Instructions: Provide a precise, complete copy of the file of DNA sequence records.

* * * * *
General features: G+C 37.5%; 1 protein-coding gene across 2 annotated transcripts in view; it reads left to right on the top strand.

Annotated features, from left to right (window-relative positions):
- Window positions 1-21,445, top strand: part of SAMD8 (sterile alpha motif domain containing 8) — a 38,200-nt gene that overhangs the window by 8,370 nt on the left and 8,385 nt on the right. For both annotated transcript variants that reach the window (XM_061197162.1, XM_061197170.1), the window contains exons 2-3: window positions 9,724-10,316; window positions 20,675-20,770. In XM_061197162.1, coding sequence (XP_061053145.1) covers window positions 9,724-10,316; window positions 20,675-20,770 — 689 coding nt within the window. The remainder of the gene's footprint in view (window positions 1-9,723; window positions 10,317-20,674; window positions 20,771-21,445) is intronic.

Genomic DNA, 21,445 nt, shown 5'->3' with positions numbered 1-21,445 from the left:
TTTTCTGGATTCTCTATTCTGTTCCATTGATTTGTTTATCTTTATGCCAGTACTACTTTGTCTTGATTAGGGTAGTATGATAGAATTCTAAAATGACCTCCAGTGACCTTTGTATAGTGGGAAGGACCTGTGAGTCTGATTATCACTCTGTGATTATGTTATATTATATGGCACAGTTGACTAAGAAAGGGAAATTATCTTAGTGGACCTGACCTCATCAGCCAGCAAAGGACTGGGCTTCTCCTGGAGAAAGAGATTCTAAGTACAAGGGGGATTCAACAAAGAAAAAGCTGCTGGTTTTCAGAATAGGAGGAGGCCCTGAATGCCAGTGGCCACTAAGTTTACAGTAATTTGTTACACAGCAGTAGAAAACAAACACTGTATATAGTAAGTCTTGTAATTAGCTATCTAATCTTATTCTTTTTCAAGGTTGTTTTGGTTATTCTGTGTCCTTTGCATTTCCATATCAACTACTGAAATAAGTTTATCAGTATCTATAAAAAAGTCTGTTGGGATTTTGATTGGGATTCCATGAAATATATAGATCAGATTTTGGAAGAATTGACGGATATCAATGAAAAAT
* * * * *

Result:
General features: G+C 37.5%; 1 protein-coding gene across 2 annotated transcripts in view; it reads left to right on the top strand.

Annotated features, from left to right (window-relative positions):
- Window positions 1-21,445, top strand: part of SAMD8 (sterile alpha motif domain containing 8) — a 38,200-nt gene that overhangs the window by 8,370 nt on the left and 8,385 nt on the right. For both annotated transcript variants that reach the window (XM_061197162.1, XM_061197170.1), the window contains exons 2-3: window positions 9,724-10,316; window positions 20,675-20,770. In XM_061197162.1, coding sequence (XP_061053145.1) covers window positions 9,724-10,316; window positions 20,675-20,770 — 689 coding nt within the window. The remainder of the gene's footprint in view (window positions 1-9,723; window positions 10,317-20,674; window positions 20,771-21,445) is intronic.

Genomic DNA, 21,445 nt, shown 5'->3' with positions numbered 1-21,445 from the left:
TTTTCTGGATTCTCTATTCTGTTCCATTGATTTGTTTATCTTTATGCCAGTACTACTTTGTCTTGATTAGGGTAGTATGATAGAATTCTAAAATGACCTCCAGTGACCTTTGTATAGTGGGAAGGACCTGTGAGTCTGATTATCACTCTGTGATTATGTTATATTATATGGCACAGTTGACTAAGAAAGGGAAATTATCTTAGTGGACCTGACCTCATCAGCCAGCAAAGGACTGGGCTTCTCCTGGAGAAAGAGATTCTAAGTACAAGGGGGATTCAACAAAGAAAAAGCTGCTGGTTTTCAGAATAGGAGGAGGCCCTGAATGCCAGTGGCCACTAAGTTTACAGTAATTTGTTACACAGCAGTAGAAAACAAACACTGTATATAGTAAGTCTTGTAATTAGCTATCTAATCTTATTCTTTTTCAAGGTTGTTTTGGTTATTCTGTGTCCTTTGCATTTCCATATCAACTACTGAAATAAGTTTATCAGTATCTATAAAAAAGTCTGTTGGGATTTTGATTGGGATTCCATGAAATATATAGATCAGATTTTGGAAGAATTGACGGATATCAATGAAAAAT